The starting point of my recent seven-day island hopping adventure was the Greek Island of Samos. I have visited before, but as this was only an overnight stop to catch the early morning ferry to Mykonos, I decided to not stray further than Vathi, the capital of Samos. I knew that Samos is very famous for its excellent wine, and to my delight there was a wine museum not that far out of town, which also offered tastings.
It’s about an one hour walk along the seafront. However, when I was just past the well known Lion Square, I saw a sign indicating an archaeology museum I had not heard of before. I will confess, the month of August is boiling hot and although a cool breeze was blowing off the sea, a one hour hike in the sun seemed like quite an enterprise whereas the prospect of a cool museum was very enticing. I reasoned I could have some wine anywhere and would rather look at Samos’ past in comfort insetad of getting dehydrated.
So it came about that I was sidetracked and what a find it was. The museum is rather small and tucked away behind a wonderful park, but well indicated. My timing couldn’t have been more perfect as the museum is only open from 8:30am to 3:00pm and does not open again in the afternoon. It consists of two buildings opposite to each other and the entrance is to the left with a moste admission fee of â‚¬3.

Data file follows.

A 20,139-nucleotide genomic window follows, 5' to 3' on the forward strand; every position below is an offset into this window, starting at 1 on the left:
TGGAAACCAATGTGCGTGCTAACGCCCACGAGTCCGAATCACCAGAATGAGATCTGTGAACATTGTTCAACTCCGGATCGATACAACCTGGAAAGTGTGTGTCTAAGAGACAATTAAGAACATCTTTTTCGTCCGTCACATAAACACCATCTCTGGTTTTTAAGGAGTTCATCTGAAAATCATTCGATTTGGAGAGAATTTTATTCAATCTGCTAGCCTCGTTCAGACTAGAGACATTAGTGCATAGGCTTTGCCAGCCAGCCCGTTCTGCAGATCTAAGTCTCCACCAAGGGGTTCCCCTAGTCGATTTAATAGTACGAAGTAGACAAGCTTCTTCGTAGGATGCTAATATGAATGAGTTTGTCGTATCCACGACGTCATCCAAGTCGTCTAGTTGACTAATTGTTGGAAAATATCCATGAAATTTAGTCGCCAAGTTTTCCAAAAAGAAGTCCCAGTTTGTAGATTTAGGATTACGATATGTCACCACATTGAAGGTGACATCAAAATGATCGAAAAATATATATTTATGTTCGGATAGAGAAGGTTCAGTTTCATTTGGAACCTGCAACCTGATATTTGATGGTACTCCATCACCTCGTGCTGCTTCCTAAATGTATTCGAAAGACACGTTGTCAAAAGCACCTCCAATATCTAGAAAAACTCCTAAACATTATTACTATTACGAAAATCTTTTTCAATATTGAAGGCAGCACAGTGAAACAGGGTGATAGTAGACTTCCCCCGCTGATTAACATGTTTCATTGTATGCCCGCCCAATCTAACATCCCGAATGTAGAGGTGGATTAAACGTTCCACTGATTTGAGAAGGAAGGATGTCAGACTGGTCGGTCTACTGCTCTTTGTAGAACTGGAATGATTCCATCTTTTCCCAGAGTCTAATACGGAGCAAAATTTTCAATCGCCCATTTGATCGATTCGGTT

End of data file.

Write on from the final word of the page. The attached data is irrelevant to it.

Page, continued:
It turned out to be the kind of museum I like best: artifacts and statues displayed in a way which allows you very close inspection rather than velvet ropes keeping you at a distance. The first room exhibited heads, feet and other body parts from excavations all over the island, dating from Greek and Roman times and all extremely well preserved. The “oohh” moment came when I turned a corner and was confronted by the absolutely gigantic statue of a kouros, one of twelve who had lined the sacred road which leads to the temple of Hera near Pythagorion about 20 miles away. With the exception of the lower left leg, the enormous sculpture was in one piece and I had never expected something so impressive in such a comparatively small and unknown museum. The Louvre or British Museum would be proud to have this witness from several thousand years ago.
And he wasn’t the only one. More statues emerged form the mysterious twilight which illuminated the hall. I could hardly tear myself away, but the building across awaited with more elaborately worked torsos of Roman times as well as much smaller artifacts dating as far back as the Bronze ages. In short, a surprising and enlightening overview of Samos’ history which once again confirmed what every seasoned traveler knows anyway: don’t hesitate to be sidetracked, you never know what surprising discoveries you may make.
Inka is German and used to be an international attorney with offices in London and Spain. Retired two years ago because I wanted to be a traveler and writer and now live between Didim, Turkey, and Miami with plenty of travel in between. Next destinations: Istanbul, New York and Petra, Jordan.